ISBN-10:
161696121X
ISBN-13:
9781616961213
Pub. Date:
Publisher:
Lovecraft's Monsters

Lovecraft's Monsters

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Overview

Prepare to meet the wicked progeny of the master of modern horror. In Lovecraft's Monsters, H. P. Lovecraft's most famous creations? Cthulhu, Shoggoths, Deep Ones, Elder Things, Yog-Sothoth, and more, appear in all their terrifying glory. Each story is a gripping new take on a classic Lovecraftian creature, and each is accompanied by a spectacular original illustration that captures the monsters' unique visage.

Contributors include such literary luminaries as Neil Gaiman, Joe R. Lansdale, Caitlín R. Kiernan, Karl Edward Wagner, Elizabeth Bear, and Nick Mamatas. The monsters are lovingly rendered in spectacular original art by World Fantasy Award—winning artist John Coulthart (The Steampunk Bible).

Legions of Lovecraft fans continue to visit his bizarre landscapes and encounter his unrelenting monsters. Now join them in their journey...if you dare.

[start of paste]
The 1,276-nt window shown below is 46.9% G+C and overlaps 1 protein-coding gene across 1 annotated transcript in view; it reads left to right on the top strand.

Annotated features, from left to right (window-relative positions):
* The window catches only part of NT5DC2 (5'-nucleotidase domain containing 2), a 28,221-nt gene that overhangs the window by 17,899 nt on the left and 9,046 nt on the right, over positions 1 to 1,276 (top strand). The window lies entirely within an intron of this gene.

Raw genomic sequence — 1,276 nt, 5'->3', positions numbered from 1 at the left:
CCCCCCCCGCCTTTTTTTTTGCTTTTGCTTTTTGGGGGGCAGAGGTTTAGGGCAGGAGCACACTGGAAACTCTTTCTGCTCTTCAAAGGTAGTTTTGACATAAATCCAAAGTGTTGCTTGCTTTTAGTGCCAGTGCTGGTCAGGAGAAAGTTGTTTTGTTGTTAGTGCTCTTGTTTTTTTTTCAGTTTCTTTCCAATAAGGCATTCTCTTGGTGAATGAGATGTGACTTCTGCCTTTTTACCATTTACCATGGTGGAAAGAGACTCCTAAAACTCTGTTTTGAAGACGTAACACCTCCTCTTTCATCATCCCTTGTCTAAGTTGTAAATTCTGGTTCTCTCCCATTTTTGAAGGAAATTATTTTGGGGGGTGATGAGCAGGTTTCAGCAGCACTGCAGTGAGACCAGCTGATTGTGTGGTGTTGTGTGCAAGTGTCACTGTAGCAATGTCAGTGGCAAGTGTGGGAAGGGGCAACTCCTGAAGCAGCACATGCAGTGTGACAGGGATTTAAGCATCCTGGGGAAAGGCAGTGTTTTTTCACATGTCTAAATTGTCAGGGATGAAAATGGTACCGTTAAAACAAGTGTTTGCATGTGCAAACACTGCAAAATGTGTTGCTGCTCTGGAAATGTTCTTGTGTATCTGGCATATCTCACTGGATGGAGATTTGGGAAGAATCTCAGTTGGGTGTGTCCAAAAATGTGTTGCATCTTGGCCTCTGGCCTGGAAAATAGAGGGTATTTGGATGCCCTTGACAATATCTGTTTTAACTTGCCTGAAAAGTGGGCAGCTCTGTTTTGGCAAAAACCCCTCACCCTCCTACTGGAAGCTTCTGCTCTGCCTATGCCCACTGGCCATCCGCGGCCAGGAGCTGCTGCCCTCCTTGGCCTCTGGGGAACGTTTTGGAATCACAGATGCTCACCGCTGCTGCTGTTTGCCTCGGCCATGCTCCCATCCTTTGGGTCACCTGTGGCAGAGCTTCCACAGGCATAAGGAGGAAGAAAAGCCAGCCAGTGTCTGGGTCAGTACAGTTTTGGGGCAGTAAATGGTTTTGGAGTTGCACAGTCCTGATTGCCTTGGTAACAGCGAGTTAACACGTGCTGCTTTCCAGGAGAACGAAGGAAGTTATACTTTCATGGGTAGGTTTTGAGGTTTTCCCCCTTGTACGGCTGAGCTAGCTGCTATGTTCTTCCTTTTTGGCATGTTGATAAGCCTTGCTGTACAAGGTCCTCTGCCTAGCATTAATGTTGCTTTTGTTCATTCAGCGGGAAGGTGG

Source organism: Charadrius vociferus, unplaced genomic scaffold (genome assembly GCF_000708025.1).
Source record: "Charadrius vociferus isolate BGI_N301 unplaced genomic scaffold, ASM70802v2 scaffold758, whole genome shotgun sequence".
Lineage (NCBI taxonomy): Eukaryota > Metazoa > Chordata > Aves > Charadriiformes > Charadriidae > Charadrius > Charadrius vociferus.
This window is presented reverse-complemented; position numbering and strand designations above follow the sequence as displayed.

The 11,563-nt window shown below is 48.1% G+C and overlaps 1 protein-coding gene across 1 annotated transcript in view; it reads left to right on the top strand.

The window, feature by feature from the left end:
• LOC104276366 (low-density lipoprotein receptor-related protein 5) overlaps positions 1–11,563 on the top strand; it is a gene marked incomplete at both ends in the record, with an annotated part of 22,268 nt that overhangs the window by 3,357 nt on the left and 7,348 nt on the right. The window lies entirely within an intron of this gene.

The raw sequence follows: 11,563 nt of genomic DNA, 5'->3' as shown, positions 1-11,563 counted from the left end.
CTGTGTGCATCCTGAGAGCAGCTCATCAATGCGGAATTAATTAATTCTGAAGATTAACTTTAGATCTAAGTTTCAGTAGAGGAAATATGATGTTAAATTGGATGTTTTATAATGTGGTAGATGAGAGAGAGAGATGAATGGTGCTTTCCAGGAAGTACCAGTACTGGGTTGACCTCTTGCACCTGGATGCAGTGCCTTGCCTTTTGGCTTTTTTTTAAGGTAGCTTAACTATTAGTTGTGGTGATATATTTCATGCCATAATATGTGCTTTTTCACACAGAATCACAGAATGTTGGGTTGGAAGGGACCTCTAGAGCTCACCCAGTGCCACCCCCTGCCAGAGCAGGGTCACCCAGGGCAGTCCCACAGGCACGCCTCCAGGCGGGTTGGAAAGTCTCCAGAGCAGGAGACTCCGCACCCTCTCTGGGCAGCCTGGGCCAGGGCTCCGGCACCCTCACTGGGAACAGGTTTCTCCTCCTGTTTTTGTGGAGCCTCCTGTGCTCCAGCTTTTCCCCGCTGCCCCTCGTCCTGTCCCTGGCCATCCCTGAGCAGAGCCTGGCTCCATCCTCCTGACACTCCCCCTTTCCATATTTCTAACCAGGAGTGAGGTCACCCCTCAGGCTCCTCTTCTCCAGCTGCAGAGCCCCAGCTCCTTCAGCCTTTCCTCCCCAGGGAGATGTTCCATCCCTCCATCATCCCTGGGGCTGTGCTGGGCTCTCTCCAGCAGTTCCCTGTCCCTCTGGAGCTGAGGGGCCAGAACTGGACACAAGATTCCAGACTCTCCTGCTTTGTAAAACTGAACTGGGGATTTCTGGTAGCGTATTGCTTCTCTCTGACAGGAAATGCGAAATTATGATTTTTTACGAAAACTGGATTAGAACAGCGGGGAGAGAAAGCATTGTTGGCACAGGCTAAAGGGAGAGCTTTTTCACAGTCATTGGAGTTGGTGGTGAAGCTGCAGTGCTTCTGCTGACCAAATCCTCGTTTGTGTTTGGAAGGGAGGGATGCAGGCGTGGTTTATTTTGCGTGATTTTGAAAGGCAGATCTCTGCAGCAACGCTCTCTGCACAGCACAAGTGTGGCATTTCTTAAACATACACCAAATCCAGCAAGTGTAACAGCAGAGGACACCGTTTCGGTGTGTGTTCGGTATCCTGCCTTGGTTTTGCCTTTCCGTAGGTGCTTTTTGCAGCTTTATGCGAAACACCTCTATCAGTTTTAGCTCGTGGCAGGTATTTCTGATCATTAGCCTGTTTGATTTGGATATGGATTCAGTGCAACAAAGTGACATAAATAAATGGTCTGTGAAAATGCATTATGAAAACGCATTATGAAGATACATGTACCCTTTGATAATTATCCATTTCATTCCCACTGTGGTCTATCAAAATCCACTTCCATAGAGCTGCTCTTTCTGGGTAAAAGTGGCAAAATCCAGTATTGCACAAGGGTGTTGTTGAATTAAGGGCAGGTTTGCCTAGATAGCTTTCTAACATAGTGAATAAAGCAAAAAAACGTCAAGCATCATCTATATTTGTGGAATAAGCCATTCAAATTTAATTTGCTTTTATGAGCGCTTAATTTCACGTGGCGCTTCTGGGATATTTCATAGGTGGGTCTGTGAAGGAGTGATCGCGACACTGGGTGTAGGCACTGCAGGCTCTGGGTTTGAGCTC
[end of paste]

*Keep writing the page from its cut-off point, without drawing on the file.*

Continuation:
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Product Details

ISBN-13: 9781616961213
Publisher: Tachyon Publications
Publication date: 04/15/2014
Pages: 432
Sales rank: 608,193
Product dimensions: 5.90(w) x 8.80(h) x 1.10(d)

About the Author

Ellen Datlow is one of horror’s most acclaimed editors. She was the fiction editor of OMNI for nearly twenty years, and edited the magazines Event Horizon and Sci Fiction. Her many anthologies include the Year's Best Fantasy and Horror series;  Snow White, Blood RedLovecraft's Monsters; and Darkness: Two Decades of Modern Horror. Datlow has won multiple Hugo, Bram Stoker, Locus, and Shirley Jackson awards. She has received several lifetime achievement awards, including a World Fantasy Award—her tenth—in 2014. Datlow lives in New York City.